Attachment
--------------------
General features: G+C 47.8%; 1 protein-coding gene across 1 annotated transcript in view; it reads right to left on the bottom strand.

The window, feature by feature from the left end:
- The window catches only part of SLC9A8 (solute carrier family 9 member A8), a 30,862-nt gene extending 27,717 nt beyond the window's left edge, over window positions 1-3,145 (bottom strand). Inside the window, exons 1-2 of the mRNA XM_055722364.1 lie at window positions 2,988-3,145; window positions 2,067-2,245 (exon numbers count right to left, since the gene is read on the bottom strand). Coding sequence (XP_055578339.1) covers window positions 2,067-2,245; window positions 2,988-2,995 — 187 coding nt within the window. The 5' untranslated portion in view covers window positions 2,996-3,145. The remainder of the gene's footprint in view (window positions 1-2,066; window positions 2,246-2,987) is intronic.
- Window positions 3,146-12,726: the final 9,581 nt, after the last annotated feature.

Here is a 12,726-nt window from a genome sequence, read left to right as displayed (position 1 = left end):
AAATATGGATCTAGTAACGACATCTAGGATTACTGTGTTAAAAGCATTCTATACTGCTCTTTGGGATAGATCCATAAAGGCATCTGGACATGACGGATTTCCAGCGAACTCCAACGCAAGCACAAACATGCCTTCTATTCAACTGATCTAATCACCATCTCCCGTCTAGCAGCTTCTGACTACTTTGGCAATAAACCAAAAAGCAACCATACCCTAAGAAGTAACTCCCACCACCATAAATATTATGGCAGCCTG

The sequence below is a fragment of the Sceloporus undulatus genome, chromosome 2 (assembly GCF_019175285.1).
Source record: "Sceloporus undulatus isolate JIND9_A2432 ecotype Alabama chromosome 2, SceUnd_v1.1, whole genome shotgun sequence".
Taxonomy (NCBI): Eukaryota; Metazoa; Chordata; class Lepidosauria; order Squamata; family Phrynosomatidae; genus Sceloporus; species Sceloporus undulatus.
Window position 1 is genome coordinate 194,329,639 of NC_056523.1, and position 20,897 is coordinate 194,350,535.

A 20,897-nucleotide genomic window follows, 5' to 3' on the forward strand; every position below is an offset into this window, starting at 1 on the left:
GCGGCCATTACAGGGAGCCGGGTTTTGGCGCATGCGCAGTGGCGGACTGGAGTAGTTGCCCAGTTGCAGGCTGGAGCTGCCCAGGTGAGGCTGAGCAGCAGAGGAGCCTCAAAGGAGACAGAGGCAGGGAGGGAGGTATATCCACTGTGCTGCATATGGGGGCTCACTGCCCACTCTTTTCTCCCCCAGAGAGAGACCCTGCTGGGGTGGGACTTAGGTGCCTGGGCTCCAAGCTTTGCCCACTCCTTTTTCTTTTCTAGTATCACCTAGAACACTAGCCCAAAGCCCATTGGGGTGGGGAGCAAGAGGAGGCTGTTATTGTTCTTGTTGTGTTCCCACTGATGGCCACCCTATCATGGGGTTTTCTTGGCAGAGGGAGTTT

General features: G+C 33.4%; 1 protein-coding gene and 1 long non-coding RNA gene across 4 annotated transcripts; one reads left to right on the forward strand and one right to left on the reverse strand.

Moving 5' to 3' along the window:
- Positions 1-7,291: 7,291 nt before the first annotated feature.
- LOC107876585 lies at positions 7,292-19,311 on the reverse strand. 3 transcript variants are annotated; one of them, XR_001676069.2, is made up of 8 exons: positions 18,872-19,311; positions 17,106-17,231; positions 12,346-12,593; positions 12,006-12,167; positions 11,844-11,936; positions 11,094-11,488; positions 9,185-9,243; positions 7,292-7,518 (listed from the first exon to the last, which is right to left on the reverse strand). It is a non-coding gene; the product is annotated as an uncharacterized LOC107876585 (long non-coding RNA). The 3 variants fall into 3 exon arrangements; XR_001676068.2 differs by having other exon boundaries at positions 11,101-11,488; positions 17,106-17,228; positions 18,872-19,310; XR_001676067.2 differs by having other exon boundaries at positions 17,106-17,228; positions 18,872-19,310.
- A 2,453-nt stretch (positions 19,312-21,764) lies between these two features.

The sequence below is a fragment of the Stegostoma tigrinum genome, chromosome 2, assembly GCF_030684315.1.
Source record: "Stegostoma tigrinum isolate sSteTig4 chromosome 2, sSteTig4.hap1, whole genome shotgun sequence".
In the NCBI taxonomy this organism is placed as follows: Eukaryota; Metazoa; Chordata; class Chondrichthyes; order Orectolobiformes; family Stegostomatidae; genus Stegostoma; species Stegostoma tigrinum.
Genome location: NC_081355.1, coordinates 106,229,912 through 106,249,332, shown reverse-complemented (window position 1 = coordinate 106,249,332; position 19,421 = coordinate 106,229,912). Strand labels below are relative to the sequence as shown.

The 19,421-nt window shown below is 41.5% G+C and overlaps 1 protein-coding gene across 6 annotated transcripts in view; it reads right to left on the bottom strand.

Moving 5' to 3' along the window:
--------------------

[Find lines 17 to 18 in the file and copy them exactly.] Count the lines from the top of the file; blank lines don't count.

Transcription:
- A 2,453-nt stretch (positions 19,312-21,764) lies between these two features.

The sequence below is a fragment of the Stegostoma tigrinum genome, chromosome 2, assembly GCF_030684315.1.